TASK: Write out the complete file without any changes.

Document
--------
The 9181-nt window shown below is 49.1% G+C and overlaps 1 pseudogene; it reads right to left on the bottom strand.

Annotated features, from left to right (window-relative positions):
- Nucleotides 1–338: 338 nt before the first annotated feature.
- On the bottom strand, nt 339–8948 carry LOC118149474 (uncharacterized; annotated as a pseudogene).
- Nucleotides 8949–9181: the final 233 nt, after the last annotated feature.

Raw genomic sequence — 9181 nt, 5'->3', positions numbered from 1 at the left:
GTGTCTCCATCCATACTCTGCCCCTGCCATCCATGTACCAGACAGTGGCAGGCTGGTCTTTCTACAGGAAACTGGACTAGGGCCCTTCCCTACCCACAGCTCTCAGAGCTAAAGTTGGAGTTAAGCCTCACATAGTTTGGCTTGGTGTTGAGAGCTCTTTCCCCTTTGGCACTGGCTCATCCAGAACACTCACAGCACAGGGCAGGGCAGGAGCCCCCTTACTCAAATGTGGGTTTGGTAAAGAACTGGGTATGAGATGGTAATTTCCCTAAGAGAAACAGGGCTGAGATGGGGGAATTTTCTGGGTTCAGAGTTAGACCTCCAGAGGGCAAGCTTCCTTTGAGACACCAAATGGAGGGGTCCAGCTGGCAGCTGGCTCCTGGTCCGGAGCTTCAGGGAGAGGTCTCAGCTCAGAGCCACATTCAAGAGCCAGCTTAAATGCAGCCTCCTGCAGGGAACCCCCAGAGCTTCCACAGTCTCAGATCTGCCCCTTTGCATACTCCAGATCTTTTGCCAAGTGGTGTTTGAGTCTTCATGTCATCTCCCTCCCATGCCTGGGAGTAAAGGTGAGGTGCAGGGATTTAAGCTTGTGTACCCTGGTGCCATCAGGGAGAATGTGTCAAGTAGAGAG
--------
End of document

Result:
The 9181-nt window shown below is 49.1% G+C and overlaps 1 pseudogene; it reads right to left on the bottom strand.

Annotated features, from left to right (window-relative positions):
- Nucleotides 1–338: 338 nt before the first annotated feature.
- On the bottom strand, nt 339–8948 carry LOC118149474 (uncharacterized; annotated as a pseudogene).
- Nucleotides 8949–9181: the final 233 nt, after the last annotated feature.

Raw genomic sequence — 9181 nt, 5'->3', positions numbered from 1 at the left:
GTGTCTCCATCCATACTCTGCCCCTGCCATCCATGTACCAGACAGTGGCAGGCTGGTCTTTCTACAGGAAACTGGACTAGGGCCCTTCCCTACCCACAGCTCTCAGAGCTAAAGTTGGAGTTAAGCCTCACATAGTTTGGCTTGGTGTTGAGAGCTCTTTCCCCTTTGGCACTGGCTCATCCAGAACACTCACAGCACAGGGCAGGGCAGGAGCCCCCTTACTCAAATGTGGGTTTGGTAAAGAACTGGGTATGAGATGGTAATTTCCCTAAGAGAAACAGGGCTGAGATGGGGGAATTTTCTGGGTTCAGAGTTAGACCTCCAGAGGGCAAGCTTCCTTTGAGACACCAAATGGAGGGGTCCAGCTGGCAGCTGGCTCCTGGTCCGGAGCTTCAGGGAGAGGTCTCAGCTCAGAGCCACATTCAAGAGCCAGCTTAAATGCAGCCTCCTGCAGGGAACCCCCAGAGCTTCCACAGTCTCAGATCTGCCCCTTTGCATACTCCAGATCTTTTGCCAAGTGGTGTTTGAGTCTTCATGTCATCTCCCTCCCATGCCTGGGAGTAAAGGTGAGGTGCAGGGATTTAAGCTTGTGTACCCTGGTGCCATCAGGGAGAATGTGTCAAGTAGAGAG